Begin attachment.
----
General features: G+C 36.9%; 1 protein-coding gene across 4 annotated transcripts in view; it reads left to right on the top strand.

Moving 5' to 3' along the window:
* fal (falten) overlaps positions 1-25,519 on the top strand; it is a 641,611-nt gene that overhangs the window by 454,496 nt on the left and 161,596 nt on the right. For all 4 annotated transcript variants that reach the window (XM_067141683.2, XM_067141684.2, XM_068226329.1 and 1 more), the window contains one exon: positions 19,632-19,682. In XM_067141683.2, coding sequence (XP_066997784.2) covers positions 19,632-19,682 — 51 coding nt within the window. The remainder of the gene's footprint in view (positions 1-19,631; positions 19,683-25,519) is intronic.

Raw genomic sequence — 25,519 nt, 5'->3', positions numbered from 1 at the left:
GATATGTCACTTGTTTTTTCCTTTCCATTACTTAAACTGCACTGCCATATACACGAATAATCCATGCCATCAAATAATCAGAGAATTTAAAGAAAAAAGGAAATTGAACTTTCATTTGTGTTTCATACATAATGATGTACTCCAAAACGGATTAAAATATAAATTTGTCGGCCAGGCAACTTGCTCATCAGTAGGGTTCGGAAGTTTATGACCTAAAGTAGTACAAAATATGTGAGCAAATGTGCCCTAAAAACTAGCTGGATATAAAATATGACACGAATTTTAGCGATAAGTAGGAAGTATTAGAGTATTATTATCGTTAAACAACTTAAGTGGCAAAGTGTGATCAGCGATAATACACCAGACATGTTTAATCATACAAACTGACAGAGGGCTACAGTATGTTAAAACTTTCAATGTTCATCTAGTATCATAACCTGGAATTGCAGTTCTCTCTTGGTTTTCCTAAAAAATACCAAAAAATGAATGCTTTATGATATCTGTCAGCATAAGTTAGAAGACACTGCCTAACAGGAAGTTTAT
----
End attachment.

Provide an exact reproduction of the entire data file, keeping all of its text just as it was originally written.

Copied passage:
General features: G+C 36.9%; 1 protein-coding gene across 4 annotated transcripts in view; it reads left to right on the top strand.

Moving 5' to 3' along the window:
* fal (falten) overlaps positions 1-25,519 on the top strand; it is a 641,611-nt gene that overhangs the window by 454,496 nt on the left and 161,596 nt on the right. For all 4 annotated transcript variants that reach the window (XM_067141683.2, XM_067141684.2, XM_068226329.1 and 1 more), the window contains one exon: positions 19,632-19,682. In XM_067141683.2, coding sequence (XP_066997784.2) covers positions 19,632-19,682 — 51 coding nt within the window. The remainder of the gene's footprint in view (positions 1-19,631; positions 19,683-25,519) is intronic.

Raw genomic sequence — 25,519 nt, 5'->3', positions numbered from 1 at the left:
GATATGTCACTTGTTTTTTCCTTTCCATTACTTAAACTGCACTGCCATATACACGAATAATCCATGCCATCAAATAATCAGAGAATTTAAAGAAAAAAGGAAATTGAACTTTCATTTGTGTTTCATACATAATGATGTACTCCAAAACGGATTAAAATATAAATTTGTCGGCCAGGCAACTTGCTCATCAGTAGGGTTCGGAAGTTTATGACCTAAAGTAGTACAAAATATGTGAGCAAATGTGCCCTAAAAACTAGCTGGATATAAAATATGACACGAATTTTAGCGATAAGTAGGAAGTATTAGAGTATTATTATCGTTAAACAACTTAAGTGGCAAAGTGTGATCAGCGATAATACACCAGACATGTTTAATCATACAAACTGACAGAGGGCTACAGTATGTTAAAACTTTCAATGTTCATCTAGTATCATAACCTGGAATTGCAGTTCTCTCTTGGTTTTCCTAAAAAATACCAAAAAATGAATGCTTTATGATATCTGTCAGCATAAGTTAGAAGACACTGCCTAACAGGAAGTTTAT